However, if you think about it, society drives the concept of eating to relieve depression. We all know what a comfort food is, yes? That name, and the concept it embodies, is a social construct that reinforces the drive to eat away depression.
The last part of depression is the cognitive dissonance modern society creates. We are being increasingly told that obesity isn’t our fault. This is mostly a lie. I happen to have a large frame, my shoulders (no fat there) are pretty broad. That’s genetics. The fat is because I ate poorly and wasn’t active. That’s lifestyle. My genes don’t make me eat like I used to. Until I accepted my own role in my weight, I couldn’t make progress toward fixing it. And I think most people recognize this as reality. Or, they do deep down, maybe below the level of conscious thought.
But when we insist that it isn’t our fault, that part of us recognizes the lie. And if…when…we can no longer force these two beliefs to coexist, we face more depression. After all, if this really is society’s fault, how can we be expected to get better? We can’t, of course, since society can only fix society, not the individual. We know that we did this to ourselves, for whatever reason, and we also know that we are the only ones who can fix it.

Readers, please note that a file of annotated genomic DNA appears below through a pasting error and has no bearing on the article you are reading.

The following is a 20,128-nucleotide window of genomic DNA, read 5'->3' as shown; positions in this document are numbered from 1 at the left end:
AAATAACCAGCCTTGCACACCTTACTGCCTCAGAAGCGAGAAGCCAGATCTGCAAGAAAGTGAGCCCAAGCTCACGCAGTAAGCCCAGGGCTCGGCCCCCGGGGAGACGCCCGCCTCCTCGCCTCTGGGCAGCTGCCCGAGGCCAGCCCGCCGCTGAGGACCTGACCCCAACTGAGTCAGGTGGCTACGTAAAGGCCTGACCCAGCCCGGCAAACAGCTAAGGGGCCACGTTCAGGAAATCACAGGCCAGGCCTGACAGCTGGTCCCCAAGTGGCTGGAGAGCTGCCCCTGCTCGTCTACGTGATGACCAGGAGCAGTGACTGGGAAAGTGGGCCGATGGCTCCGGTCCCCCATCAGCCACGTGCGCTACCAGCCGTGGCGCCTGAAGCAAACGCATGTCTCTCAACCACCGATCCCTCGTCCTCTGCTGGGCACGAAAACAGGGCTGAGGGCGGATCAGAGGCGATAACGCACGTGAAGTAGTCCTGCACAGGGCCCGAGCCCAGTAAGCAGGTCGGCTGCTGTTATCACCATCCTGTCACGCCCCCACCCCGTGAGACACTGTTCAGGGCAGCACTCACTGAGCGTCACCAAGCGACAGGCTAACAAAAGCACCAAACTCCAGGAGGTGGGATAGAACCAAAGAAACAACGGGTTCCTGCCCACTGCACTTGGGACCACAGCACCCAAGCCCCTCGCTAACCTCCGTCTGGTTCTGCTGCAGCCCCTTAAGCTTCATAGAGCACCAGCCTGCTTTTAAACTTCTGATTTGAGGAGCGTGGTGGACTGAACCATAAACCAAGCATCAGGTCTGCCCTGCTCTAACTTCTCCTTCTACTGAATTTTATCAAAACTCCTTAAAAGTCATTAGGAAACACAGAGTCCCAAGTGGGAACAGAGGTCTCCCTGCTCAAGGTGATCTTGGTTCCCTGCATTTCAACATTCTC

So What Now?
In a lot of ways, this is like a 12 Step program. First and always is to accept that you are responsible. I am responsible. That is very freeing once you get past it. Instead of some insurmountable ‘other’ who ‘did this to you’, you now can find the source of the problem. And that is always the first step to beating a problem. If you don’t see it, you can’t beat it.
Second, take action. You don’t need a doctor or guru, you need to eat less and exercise more. Full stop. Yes, there will come a point where that needs to be adjusted by a professional. However, we all know what we should be doing, we just don’t do it. Take a walk, have a salad instead of cream soup, skip dessert. It is easy to do these little things, and they have an impact. If following a plan is what you need, then find the plan that works for you – not the one that has the most likes on social media. The Alternate-Day Diet by James B. Johnson is one I like.